Federal prosecutors in New York launched their investigation into the Prevezon case in early 2013, sending evidence requests to countries including Switzerland, Latvia and Cyprus, according to court records filed this spring as part of an evidentiary dispute in the civil lawsuit.
Prosecutors also issued grand jury subpoenas to banks including Citigroup, Deutsche Bank AG, UBS AG and TD Bank. Several banks produced records in response, according to court records filed by Prevezon’s lawyer.
Representatives for Deutsche Bank, Citigroup and TD bank declined to comment. A UBS spokesman didn’t respond to a request for comment.
Request to Russia
The criminal investigation has focused on what prosecutors called an elaborate money-laundering network used to move proceeds of the Hermitage scheme out of Russia and around the world.
"The bulk of the government’s investigation has been directed at ascertaining where the proceeds of the fraud went, and who was involved in laundering them,” Assistant U.S. Attorney Paul Monteleoni wrote in a legal brief in April.
Prosecutors said they sought the assistance of the Russian government in the case. The Russians refused to honor an information request, claiming they could not find evidence of the transactions, Monteleoni said. Instead, the government responded with several irrelevant documents and a letter from a Russian prosecutor attesting to the innocence of Russian government officials as well as Prevezon’s owner, according to the court records.
Russia’s response to the request said that the alleged offenses never occurred and that the complaint was an attempt by Browder to "discredit the law enforcement and judicial authorities of Russia," court records show.
U.S. prosecutors said they ultimately received relevant Russian records through other means. A Russian criminal investigator had gathered bank statements proving the existence of the laundering transactions, and Russian financial analysts confirmed their existence, Monteleoni wrote.
“It is hard to understand how the Russian prosecutor could not have been familiar with these facts,” Monteleoni wrote in a court filing.
Spokespeople for Russia’s Prosecutor General didn’t immediately respond to requests for comment. Veselnitskaya, in a 2016 court filing, said the U.S. had declined the Russian Prosecutor General’s offer to cooperate.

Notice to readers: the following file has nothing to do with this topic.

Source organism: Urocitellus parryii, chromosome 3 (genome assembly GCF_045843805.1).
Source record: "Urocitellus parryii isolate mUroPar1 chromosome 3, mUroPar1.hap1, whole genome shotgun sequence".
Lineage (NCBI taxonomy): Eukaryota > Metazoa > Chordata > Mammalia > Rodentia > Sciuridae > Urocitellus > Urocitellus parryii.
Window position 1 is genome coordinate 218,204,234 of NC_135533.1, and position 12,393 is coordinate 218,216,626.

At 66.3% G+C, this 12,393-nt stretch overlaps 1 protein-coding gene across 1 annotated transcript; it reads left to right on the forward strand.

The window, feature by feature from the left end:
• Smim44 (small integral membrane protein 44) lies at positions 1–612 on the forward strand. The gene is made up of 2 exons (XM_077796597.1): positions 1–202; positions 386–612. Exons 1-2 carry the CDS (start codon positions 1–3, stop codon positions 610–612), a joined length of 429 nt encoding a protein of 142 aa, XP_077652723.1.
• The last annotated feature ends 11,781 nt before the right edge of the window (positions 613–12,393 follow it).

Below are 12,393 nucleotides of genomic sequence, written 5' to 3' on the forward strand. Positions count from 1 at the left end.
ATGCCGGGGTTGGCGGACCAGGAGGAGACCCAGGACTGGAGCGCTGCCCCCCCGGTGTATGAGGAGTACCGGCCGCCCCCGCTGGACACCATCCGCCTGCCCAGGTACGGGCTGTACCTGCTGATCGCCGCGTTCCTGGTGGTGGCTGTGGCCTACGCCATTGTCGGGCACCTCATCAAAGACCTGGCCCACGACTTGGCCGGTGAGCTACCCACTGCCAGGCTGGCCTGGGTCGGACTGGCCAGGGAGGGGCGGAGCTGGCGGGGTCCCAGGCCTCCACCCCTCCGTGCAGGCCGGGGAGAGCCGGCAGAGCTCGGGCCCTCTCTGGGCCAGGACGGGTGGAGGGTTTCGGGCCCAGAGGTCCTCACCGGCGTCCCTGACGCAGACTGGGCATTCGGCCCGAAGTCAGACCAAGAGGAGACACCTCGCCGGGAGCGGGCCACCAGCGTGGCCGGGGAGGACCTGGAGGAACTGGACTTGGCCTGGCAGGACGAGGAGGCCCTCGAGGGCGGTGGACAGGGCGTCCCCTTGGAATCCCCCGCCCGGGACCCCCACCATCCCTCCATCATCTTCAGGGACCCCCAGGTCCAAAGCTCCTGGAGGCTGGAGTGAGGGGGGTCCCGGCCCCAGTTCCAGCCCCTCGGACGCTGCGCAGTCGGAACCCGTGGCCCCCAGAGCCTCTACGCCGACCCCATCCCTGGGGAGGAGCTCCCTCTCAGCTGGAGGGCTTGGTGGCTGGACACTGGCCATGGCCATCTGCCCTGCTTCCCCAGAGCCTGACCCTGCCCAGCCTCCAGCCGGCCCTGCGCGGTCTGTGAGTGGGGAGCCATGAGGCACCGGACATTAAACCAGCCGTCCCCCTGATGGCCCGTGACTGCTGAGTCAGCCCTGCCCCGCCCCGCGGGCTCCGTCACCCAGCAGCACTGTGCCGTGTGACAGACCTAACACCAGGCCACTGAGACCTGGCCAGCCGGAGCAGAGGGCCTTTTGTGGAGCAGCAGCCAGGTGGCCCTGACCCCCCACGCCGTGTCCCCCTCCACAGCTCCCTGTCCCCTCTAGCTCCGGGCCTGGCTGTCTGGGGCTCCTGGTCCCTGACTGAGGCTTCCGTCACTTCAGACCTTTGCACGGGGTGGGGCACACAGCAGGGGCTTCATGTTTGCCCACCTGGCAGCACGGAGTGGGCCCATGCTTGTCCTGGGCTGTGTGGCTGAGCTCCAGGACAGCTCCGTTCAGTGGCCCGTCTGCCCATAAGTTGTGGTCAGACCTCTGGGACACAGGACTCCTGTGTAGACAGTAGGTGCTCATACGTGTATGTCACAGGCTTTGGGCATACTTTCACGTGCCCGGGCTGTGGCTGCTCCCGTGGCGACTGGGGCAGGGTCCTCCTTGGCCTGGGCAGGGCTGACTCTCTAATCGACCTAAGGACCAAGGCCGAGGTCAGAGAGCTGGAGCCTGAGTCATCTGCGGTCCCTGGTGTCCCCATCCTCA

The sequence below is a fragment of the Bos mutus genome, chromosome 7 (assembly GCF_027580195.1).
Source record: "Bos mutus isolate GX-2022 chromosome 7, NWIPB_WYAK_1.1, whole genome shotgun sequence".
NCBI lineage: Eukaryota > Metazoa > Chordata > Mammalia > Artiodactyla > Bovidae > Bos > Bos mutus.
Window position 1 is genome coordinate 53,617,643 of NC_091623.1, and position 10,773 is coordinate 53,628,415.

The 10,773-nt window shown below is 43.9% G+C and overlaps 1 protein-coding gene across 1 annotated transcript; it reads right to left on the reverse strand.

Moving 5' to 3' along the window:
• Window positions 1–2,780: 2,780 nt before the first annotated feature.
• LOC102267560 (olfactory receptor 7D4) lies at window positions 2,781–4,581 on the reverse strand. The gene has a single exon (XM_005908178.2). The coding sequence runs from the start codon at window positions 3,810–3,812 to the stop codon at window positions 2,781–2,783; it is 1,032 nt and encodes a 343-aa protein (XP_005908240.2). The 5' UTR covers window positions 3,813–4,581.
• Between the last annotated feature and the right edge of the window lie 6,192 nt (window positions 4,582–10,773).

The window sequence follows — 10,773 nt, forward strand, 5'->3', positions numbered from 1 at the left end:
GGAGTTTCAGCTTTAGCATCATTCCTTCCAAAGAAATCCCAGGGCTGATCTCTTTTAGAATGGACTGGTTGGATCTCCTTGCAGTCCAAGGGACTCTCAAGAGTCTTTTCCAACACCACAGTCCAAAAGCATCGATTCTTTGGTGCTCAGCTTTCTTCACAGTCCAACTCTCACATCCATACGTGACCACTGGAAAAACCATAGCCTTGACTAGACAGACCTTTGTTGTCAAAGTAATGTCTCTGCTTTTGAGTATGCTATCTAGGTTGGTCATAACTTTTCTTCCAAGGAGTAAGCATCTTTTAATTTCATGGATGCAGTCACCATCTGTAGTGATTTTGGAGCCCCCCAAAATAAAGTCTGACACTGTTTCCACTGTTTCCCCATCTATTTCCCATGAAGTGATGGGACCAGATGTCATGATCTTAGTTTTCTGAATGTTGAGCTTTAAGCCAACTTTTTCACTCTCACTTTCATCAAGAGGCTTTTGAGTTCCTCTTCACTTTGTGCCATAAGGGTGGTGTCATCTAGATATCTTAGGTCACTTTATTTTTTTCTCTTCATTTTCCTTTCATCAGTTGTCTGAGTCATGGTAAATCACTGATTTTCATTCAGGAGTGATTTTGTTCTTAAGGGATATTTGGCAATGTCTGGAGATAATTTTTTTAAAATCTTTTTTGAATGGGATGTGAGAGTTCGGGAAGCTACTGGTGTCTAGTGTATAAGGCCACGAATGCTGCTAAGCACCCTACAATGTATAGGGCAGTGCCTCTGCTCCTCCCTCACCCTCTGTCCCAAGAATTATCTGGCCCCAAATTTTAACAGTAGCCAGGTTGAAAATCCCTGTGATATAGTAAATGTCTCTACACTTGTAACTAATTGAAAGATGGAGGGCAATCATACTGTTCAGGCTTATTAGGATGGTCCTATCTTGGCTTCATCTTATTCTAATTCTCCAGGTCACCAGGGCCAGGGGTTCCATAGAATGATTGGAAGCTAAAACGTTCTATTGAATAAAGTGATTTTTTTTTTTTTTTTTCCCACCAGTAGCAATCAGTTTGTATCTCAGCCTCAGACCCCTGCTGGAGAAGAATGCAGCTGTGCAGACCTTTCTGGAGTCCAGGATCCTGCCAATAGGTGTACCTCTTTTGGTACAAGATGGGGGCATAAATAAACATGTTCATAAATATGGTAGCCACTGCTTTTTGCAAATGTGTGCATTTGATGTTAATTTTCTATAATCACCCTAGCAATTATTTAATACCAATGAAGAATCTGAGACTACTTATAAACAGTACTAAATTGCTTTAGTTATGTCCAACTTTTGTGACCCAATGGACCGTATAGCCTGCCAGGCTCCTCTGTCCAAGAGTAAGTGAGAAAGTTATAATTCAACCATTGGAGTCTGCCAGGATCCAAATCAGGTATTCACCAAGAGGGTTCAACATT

In September 2013, then-Manhattan U.S. Attorney Preet Bharara filed the civil forfeiture lawsuit against Prevezon, seeking to seize New York real estate that he said Katsyv and two other owners of Prevezon bought with a chunk of tax refunds.
In a footnote to the civil case, the Justice Department complained that Veselnitskaya charged the government for a two-night stay, at $995 per night, at the Plaza Hotel even though she wasn’t deposed and didn’t attend the depositions in person. (The government asked the judge not to accept more such expenses.)
After years of court wrangling over the civil case, the Prevezon matter was set for trial in May 2017, promising a public view of prosecutors’ full allegations about the Russian money flows. But just days before opening arguments, the U.S. announced it had settled the case for $5.9 million.
The prosecutors called it a victory. So did Prevezon lawyer Gay, who called the U.S. settlement “almost an apology by the government.”
Several Democratic lawmakers looked at the Prevezon settlement in a new light two months later, when news emerged about the Veselnitskaya meeting in Trump Tower. In a letter, they asked whether the Russian lawyer, or members of the Trump team, may have put pressure on prosecutors in the matter. They also pointed out that Bharara, whose office opened the case, had been summarily fired by Trump as the case neared trial.
What wasn’t publicly known at the time was that federal prosecutors in Bharara’s old office were continuing a criminal probe into the laundering allegations.